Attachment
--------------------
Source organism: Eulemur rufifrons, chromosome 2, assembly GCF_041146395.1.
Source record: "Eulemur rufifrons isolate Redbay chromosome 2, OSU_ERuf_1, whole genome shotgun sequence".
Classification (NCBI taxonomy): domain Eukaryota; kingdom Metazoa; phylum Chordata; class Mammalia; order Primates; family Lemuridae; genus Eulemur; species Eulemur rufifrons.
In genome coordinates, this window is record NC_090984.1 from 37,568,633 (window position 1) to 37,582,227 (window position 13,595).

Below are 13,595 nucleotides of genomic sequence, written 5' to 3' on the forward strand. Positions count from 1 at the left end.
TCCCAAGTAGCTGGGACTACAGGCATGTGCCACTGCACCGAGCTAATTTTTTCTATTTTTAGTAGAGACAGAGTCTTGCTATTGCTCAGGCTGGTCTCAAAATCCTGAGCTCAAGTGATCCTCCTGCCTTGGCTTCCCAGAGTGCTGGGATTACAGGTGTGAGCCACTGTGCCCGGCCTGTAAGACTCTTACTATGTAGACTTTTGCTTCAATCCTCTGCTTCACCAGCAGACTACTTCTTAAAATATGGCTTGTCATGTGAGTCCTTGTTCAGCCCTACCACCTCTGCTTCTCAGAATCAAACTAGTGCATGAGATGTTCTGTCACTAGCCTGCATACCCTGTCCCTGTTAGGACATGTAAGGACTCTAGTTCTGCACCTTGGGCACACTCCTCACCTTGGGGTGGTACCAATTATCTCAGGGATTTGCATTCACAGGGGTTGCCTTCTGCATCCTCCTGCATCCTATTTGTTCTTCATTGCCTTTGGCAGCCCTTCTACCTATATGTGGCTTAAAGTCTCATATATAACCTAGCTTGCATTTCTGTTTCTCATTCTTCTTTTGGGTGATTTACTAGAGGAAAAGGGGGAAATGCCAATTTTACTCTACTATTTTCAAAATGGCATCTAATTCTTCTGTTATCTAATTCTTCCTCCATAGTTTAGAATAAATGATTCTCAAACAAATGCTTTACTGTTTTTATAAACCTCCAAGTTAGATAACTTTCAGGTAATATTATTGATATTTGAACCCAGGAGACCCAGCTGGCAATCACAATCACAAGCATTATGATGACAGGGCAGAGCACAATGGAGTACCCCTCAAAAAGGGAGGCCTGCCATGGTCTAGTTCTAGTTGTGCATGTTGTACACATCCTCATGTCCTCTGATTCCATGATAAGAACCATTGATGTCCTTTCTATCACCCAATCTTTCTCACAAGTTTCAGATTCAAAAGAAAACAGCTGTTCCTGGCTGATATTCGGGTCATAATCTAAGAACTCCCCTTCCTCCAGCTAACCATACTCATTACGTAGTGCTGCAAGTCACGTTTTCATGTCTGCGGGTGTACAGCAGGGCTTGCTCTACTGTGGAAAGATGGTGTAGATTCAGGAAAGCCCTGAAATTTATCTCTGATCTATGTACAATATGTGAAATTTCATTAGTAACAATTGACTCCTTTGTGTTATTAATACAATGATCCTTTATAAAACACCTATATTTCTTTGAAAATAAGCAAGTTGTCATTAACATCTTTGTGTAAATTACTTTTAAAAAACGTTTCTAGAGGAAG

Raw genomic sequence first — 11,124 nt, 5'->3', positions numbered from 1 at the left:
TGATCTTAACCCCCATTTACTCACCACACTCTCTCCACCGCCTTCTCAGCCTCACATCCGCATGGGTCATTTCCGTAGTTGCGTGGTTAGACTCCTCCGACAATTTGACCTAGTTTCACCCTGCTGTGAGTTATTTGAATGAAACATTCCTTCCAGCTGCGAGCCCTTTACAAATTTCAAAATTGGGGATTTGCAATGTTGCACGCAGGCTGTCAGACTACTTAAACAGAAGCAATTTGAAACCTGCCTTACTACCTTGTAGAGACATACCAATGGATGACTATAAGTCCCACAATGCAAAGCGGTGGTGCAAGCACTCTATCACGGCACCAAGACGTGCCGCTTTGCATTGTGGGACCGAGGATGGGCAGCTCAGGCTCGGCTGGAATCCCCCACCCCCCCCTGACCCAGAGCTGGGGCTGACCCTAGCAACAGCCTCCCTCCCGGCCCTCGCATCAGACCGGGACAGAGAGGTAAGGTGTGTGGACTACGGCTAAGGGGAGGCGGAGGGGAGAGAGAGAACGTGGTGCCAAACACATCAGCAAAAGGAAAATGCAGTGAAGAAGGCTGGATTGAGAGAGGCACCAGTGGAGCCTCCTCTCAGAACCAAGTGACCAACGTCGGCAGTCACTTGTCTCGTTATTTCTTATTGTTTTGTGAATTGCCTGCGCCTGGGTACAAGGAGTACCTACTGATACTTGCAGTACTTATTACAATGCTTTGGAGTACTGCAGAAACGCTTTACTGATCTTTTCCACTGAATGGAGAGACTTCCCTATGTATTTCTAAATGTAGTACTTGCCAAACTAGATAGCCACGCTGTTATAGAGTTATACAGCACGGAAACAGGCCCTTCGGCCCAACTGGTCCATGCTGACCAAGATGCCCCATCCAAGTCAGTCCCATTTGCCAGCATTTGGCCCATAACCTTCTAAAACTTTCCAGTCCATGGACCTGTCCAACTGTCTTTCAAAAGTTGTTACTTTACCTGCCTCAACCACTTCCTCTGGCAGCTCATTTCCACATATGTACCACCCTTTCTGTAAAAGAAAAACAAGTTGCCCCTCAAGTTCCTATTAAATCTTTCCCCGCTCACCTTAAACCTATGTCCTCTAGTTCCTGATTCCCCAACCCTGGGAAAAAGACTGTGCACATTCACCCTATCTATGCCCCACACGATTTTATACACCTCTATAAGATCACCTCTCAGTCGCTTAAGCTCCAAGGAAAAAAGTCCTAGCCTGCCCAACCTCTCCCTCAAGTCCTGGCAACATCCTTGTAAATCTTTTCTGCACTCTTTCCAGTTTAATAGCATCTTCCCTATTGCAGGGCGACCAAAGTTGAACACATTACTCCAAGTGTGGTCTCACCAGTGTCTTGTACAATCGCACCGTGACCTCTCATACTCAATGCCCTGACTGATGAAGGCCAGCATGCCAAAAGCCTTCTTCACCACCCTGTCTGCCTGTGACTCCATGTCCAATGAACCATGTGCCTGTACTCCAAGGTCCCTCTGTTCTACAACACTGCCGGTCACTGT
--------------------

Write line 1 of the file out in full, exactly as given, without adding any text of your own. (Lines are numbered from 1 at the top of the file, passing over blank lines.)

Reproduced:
Source organism: Eulemur rufifrons, chromosome 2, assembly GCF_041146395.1.